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Welcome

By: Manuel
Created: 2019-Jul
Updated: 2020-Jan-26

The EndeavourOS Welcome app is one of the first apps to encounter, both while installing EndeavourOS, and when starting the installed system.

The purpose of the Welcome app is to help users

  • find relevant information about EndeavourOS
  • provide an easy way to do some useful operations on the system

Note that the Welcome app is under constant development, and will include more features, as well as bug fixes, over time.

Below we’ll go through the window tabs of the Welcome app.

INSTALL

This window is what you’ll see when starting to install EndeavourOS:

This is the contents of the INSTALL tab.

This tab is useful mainly in the install phase, selected by default when installing the system.

To start the install process, simply click the Start the Installer button. In addition to the installer window, it starts a terminal window that shows plenty of detail of the install process.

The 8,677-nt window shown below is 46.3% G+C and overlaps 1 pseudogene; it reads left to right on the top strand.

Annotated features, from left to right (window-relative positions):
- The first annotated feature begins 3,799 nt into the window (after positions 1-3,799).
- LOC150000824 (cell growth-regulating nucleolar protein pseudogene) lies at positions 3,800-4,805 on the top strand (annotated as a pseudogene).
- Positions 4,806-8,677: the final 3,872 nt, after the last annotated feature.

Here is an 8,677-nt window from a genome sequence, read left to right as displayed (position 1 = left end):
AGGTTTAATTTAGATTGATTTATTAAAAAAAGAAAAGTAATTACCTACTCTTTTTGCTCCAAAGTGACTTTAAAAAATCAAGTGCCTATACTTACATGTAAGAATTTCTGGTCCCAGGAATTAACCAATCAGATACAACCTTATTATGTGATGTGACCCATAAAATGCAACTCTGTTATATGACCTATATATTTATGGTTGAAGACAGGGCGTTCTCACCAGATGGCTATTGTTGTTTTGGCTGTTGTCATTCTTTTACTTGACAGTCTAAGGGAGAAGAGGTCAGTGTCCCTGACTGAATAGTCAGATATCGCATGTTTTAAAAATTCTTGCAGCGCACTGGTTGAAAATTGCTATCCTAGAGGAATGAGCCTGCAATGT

Button Update this app! fetches the latest version of the Welcome app from the EndeavourOS repository, and restarts it. This can be useful when the Welcome app is updated after releasing the installer ISO.

Buttons Partition manager and Initialize pacman keys may help you, for example, to create a special partitioning, or initializing mirroring framework. But usually, these two buttons are rarely needed. The other buttons direct you to certain specific areas of more information at the EndeavourOS web site.

General Info

The next tab contains links to general information about EndeavourOS. This may be quite useful for users that know very little or nothing about EndeavourOS.

The General Info tab contents look like this:

As you can probably guess, the buttons contain links to much more information at the EndeavourOS web site.

And since developing and maintaining a distribution takes resources that the development team must pay for, we’d appreciate any size of donation (the Donate button) to help us cover the mandatory costs.

After Install

Note you’ll see the following Welcome tabs after you have installed EndeavourOS, rebooted, and logged in the your new system. The General Info tab has the same contents now as while installing.

The next tab is (as some might say) where the real fun starts!

This tab (and the last tab) are meant to be used (mainly) in the installed system.